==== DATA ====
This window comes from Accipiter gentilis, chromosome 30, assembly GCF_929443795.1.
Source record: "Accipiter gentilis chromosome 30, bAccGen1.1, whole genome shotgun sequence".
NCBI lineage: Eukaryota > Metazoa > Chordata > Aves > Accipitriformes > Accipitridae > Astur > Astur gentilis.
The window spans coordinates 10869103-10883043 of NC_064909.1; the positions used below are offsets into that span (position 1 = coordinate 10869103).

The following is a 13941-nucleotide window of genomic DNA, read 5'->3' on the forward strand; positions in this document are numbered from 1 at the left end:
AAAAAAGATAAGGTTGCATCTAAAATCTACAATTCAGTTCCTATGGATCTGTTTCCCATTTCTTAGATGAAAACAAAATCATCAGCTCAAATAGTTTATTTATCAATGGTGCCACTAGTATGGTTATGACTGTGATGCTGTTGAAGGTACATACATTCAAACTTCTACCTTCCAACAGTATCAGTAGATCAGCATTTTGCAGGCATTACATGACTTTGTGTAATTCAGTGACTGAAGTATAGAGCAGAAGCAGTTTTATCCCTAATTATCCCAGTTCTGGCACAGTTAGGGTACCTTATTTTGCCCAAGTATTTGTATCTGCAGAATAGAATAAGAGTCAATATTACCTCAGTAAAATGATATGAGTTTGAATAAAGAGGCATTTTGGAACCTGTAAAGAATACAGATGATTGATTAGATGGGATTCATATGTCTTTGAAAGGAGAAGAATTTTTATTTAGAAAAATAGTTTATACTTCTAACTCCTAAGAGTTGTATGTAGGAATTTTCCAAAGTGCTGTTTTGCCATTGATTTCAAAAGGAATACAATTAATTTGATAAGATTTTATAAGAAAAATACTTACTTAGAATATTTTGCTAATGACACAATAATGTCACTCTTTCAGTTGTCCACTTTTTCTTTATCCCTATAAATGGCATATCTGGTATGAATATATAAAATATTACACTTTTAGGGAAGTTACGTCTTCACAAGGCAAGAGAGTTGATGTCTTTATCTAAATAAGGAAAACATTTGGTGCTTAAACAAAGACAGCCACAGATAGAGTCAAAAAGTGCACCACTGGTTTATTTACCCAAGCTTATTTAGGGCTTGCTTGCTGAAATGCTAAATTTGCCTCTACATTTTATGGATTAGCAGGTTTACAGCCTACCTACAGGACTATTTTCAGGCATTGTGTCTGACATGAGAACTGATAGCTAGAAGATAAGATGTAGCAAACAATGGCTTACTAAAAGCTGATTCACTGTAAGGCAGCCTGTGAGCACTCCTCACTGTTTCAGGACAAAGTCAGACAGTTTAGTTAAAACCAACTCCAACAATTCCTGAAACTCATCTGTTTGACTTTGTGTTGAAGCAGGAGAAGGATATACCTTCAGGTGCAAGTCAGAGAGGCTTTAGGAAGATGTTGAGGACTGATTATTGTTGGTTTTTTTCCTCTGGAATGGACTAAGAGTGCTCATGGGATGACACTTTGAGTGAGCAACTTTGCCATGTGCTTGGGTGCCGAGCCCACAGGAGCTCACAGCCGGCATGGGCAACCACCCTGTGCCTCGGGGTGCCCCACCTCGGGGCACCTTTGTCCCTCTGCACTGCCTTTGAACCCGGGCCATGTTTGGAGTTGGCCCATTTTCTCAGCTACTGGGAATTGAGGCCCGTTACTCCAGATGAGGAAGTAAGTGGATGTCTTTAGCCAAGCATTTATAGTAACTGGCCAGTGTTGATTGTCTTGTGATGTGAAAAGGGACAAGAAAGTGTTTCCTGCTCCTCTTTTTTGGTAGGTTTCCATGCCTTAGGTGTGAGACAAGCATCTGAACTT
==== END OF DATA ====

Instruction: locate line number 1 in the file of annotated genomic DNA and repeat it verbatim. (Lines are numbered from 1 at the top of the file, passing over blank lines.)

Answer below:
This window comes from Accipiter gentilis, chromosome 30, assembly GCF_929443795.1.